[bitcoin-dev] Managing block size the same way we do difficulty (aka Block75)
hampus.sjoberg at gmail.com
Sat Dec 10 12:05:22 UTC 2016
> While disk space requirements might not be a big problem, block
propagation time is
Is block propagation time really still a problem? Compact blocks and FIBRE
should help here.
> Bitcoin, because its fundamental design, can scale by using offchain
However, I believe that on-chain scaling will be needed regardless of which
off-chain solution gains popularity.
2016-12-10 11:44 GMT+01:00 s7r via bitcoin-dev <
bitcoin-dev at lists.linuxfoundation.org>:
> t. khan via bitcoin-dev wrote:
> > BIP Proposal - Managing Bitcoin’s block size the same way we do
> > difficulty (aka Block75)
> > The every two-week adjustment of difficulty has proven to be a
> > reasonably effective and predictable way of managing how quickly blocks
> > are mined. Bitcoin needs a reasonably effective and predictable way of
> > managing the maximum block size.
> > It’s clear at this point that human beings should not be involved in the
> > determination of max block size, just as they’re not involved in
> > deciding the difficulty.
> > Instead of setting an arbitrary max block size (1MB, 2MB, 8MB, etc.) or
> > passing the decision to miners/pool operators, the max block size should
> > be adjusted every two weeks (2016 blocks) using a system similar to how
> > difficulty is calculated.
> > Put another way: let’s stop thinking about what the max block size
> > should be and start thinking about how full we want the average block to
> > be regardless of size. Over the last year, we’ve had averages of 75% or
> > higher, so aiming for 75% full seems reasonable, hence naming this
> > concept ‘Block75’.
> > The target capacity over 2016 blocks would be 75%. If the last 2016
> > blocks are more than 75% full, add the difference to the max block size.
> > Like this:
> > MAX_BLOCK_BASE_SIZE = 1000000
> > TARGET_CAPACITY = 750000
> > AVERAGE_OVER_CAP = average block size of last 2016 blocks minus
> > TARGET_CAPACITY
> > To check if a block is valid, ≤ (MAX_BLOCK_BASE_SIZE + AVERAGE_OVER_CAP)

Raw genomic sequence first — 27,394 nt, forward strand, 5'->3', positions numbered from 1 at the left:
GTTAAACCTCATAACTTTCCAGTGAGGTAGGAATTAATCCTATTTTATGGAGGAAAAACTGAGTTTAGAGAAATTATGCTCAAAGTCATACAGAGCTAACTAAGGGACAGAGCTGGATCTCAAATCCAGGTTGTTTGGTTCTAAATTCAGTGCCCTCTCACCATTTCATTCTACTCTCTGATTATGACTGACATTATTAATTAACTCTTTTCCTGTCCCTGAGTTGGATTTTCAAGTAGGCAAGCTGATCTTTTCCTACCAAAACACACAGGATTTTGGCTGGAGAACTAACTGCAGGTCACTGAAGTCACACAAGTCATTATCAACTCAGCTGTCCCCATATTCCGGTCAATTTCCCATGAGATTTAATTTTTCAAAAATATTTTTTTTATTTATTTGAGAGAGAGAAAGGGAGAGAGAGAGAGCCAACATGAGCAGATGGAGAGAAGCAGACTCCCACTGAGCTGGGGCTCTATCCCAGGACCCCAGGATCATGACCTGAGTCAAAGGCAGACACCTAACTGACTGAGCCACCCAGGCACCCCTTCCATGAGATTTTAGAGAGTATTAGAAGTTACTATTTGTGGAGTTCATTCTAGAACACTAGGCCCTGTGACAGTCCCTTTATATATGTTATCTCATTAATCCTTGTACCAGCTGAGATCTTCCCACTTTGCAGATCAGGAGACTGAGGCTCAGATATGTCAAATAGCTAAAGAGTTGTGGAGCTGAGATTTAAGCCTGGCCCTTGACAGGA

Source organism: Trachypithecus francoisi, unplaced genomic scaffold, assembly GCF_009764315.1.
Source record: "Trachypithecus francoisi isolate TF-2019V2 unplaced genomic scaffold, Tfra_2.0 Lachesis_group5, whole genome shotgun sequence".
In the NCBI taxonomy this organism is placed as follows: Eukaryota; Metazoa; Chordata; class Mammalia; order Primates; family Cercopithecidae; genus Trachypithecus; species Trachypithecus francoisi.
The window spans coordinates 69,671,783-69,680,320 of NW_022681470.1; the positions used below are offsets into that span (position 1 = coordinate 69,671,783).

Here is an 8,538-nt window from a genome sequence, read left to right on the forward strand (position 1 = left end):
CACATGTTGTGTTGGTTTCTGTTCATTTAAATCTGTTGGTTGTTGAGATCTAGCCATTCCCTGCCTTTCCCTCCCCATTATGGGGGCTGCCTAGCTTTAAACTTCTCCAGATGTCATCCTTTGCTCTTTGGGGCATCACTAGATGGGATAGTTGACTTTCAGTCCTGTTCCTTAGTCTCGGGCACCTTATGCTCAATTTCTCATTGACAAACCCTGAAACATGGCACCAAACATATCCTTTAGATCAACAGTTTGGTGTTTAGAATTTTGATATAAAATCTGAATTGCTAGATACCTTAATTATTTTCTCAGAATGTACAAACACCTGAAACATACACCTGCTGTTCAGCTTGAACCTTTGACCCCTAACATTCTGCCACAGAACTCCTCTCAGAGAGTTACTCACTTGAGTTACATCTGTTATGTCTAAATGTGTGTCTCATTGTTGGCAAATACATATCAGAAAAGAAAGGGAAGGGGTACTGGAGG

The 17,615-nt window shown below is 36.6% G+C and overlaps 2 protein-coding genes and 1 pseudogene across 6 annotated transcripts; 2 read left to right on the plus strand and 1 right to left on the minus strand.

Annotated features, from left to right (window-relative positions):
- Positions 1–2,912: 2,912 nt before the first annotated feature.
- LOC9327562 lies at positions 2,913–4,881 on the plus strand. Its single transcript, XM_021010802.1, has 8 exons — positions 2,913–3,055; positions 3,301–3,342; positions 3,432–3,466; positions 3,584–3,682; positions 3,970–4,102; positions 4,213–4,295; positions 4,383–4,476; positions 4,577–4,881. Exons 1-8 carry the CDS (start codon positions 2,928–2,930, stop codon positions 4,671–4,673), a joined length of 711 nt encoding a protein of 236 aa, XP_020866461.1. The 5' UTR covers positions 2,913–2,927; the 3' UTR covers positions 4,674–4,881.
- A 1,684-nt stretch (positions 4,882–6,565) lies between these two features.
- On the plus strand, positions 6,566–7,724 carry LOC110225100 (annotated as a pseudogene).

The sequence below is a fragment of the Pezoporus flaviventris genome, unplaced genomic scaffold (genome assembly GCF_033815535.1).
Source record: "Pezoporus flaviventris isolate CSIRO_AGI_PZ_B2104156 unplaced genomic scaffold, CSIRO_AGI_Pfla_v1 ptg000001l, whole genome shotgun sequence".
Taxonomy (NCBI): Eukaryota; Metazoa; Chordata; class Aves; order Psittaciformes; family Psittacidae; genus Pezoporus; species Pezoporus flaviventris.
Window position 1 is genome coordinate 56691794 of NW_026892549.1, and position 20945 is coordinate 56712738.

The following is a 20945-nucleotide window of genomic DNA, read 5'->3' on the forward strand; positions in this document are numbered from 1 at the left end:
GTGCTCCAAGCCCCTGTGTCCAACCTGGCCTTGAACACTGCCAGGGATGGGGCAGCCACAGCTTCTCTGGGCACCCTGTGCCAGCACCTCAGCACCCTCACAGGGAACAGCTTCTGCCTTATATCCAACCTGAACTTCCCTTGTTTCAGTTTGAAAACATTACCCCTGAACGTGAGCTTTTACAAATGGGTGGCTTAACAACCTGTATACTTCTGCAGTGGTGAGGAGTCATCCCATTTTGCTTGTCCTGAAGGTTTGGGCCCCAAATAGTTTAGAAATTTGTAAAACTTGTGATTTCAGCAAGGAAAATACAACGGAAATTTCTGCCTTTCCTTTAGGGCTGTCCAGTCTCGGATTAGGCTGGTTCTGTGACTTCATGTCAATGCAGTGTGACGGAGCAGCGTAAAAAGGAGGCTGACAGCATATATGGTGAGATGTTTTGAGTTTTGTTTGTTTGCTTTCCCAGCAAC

> > For example, if the last 2016 blocks are 85% full (average block is 850
> > KB), add 10% to the max block size. The new max block size would be
> > 1,100 KB until the next 2016 blocks are mined, then reset and
> > recalculate. The 1,000,000 byte limit that exists currently would
> > remain, but would effectively be the minimum max block size.
> > Another two weeks goes by, the last 2016 blocks are again 85% full, but
> > now that means they average 935 KB out of the 1,100 KB max block size.
> > This is 93.5% of the 1,000,000 byte limit, so 18.5% would be added to
> > that to make the new max block size of 1,185 KB.
> > Another two weeks passes. This time, the average block is 1,050 KB. The
> > new max block size is calculated to 1,300 KB (as blocks were 105% full,
> > minus the 75% capacity target, so 30% added to max block size).
> > Repeat every 2016 blocks, forever.
> > If Block75 had been applied at the difficulty adjustment on November
> > 18th, the max block size would have been 1,080KB, as the average block
> > during that period was 83% full, so 8% is added to the 1,000KB limit.
> > The current size, after the December 2nd adjustment would be 1,150K.
> > Block75 would allow the max block size to grow (or shrink) in response
> > to transaction volume, and does so predictably, reasonably quickly, and
> > in a method that prevents wild swings in block size or transaction fees.
> > It attempts to keep blocks at 75% total capacity over each two week
> > period, the same way difficulty tries to keep blocks mined every ten
> > minutes. It also keeps blocks as small as possible.
> > Thoughts?
> > -t.k.
> I like the idea. It is good wrt growing the max. block size
> automatically without human action, but the main problem (or question)
> is not how to grow this number, it is what number can the network
> handle, considering both miners and users. While disk space requirements
> might not be a big problem, block propagation time is. The time required
> for a block to propagate in the network (or at least to all the miners)
> is directly dependent of its size. If blocks take too much time to
> propagate in the network, the orphan rate will increase in unpredictable
> ways. For example if the internet speed in China is worse than in
> Europe, and miners in China have more than 50% of the hashing power,
> blocks mined by European miners might get orphaned.
> The system as described can also be gamed, by filling the network with
> transactions. Miners have the monetary interest to include as many
> transactions as possible in a block in order to collect the fees.
> Regardless how you think about it, there has to be a maximum block size
> that the network will allow as a consensus rule. Increasing it
> dynamically based on transaction volume will reach a point where the
> number got big enough that it broke things. Bitcoin, because its
> fundamental design, can scale by using offchain solutions.
> bitcoin-dev mailing list
> bitcoin-dev at lists.linuxfoundation.org
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